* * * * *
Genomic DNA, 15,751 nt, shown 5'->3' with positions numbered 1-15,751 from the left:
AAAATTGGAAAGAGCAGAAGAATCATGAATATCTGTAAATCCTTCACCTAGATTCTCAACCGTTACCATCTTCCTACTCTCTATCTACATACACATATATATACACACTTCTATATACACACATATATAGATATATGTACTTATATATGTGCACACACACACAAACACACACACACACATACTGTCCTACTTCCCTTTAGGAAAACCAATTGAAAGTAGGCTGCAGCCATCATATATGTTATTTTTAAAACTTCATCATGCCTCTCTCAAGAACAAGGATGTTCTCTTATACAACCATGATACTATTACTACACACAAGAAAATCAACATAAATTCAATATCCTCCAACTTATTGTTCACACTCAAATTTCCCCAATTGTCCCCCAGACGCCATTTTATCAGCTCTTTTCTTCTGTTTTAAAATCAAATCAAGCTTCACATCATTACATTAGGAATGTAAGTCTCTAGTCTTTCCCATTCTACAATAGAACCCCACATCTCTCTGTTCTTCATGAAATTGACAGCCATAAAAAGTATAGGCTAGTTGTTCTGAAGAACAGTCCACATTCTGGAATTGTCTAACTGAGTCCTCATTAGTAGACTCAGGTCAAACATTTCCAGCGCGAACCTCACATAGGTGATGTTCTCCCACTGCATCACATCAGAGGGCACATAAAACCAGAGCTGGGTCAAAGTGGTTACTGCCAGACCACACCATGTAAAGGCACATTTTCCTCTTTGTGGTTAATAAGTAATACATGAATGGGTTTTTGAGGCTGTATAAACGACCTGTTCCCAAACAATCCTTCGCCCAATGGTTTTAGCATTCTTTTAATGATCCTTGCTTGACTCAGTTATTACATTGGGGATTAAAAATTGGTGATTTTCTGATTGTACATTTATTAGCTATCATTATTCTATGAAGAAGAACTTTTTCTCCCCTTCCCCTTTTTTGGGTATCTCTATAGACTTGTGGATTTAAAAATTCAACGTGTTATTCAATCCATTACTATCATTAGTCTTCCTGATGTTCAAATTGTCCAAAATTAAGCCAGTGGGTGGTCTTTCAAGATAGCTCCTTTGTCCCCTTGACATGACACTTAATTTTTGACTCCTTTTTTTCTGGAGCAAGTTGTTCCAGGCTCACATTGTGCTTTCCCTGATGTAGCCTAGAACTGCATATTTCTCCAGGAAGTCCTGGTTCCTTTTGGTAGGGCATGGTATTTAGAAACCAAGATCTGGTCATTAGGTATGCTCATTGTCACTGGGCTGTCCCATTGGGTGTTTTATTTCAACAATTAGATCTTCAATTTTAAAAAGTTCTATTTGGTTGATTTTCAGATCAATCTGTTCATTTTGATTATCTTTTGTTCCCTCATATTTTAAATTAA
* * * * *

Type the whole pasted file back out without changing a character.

Genomic DNA, 15,751 nt, shown 5'->3' with positions numbered 1-15,751 from the left:
AAAATTGGAAAGAGCAGAAGAATCATGAATATCTGTAAATCCTTCACCTAGATTCTCAACCGTTACCATCTTCCTACTCTCTATCTACATACACATATATATACACACTTCTATATACACACATATATAGATATATGTACTTATATATGTGCACACACACACAAACACACACACACACATACTGTCCTACTTCCCTTTAGGAAAACCAATTGAAAGTAGGCTGCAGCCATCATATATGTTATTTTTAAAACTTCATCATGCCTCTCTCAAGAACAAGGATGTTCTCTTATACAACCATGATACTATTACTACACACAAGAAAATCAACATAAATTCAATATCCTCCAACTTATTGTTCACACTCAAATTTCCCCAATTGTCCCCCAGACGCCATTTTATCAGCTCTTTTCTTCTGTTTTAAAATCAAATCAAGCTTCACATCATTACATTAGGAATGTAAGTCTCTAGTCTTTCCCATTCTACAATAGAACCCCACATCTCTCTGTTCTTCATGAAATTGACAGCCATAAAAAGTATAGGCTAGTTGTTCTGAAGAACAGTCCACATTCTGGAATTGTCTAACTGAGTCCTCATTAGTAGACTCAGGTCAAACATTTCCAGCGCGAACCTCACATAGGTGATGTTCTCCCACTGCATCACATCAGAGGGCACATAAAACCAGAGCTGGGTCAAAGTGGTTACTGCCAGACCACACCATGTAAAGGCACATTTTCCTCTTTGTGGTTAATAAGTAATACATGAATGGGTTTTTGAGGCTGTATAAACGACCTGTTCCCAAACAATCCTTCGCCCAATGGTTTTAGCATTCTTTTAATGATCCTTGCTTGACTCAGTTATTACATTGGGGATTAAAAATTGGTGATTTTCTGATTGTACATTTATTAGCTATCATTATTCTATGAAGAAGAACTTTTTCTCCCCTTCCCCTTTTTTGGGTATCTCTATAGACTTGTGGATTTAAAAATTCAACGTGTTATTCAATCCATTACTATCATTAGTCTTCCTGATGTTCAAATTGTCCAAAATTAAGCCAGTGGGTGGTCTTTCAAGATAGCTCCTTTGTCCCCTTGACATGACACTTAATTTTTGACTCCTTTTTTTCTGGAGCAAGTTGTTCCAGGCTCACATTGTGCTTTCCCTGATGTAGCCTAGAACTGCATATTTCTCCAGGAAGTCCTGGTTCCTTTTGGTAGGGCATGGTATTTAGAAACCAAGATCTGGTCATTAGGTATGCTCATTGTCACTGGGCTGTCCCATTGGGTGTTTTATTTCAACAATTAGATCTTCAATTTTAAAAAGTTCTATTTGGTTGATTTTCAGATCAATCTGTTCATTTTGATTATCTTTTGTTCCCTCATATTTTAAATTAA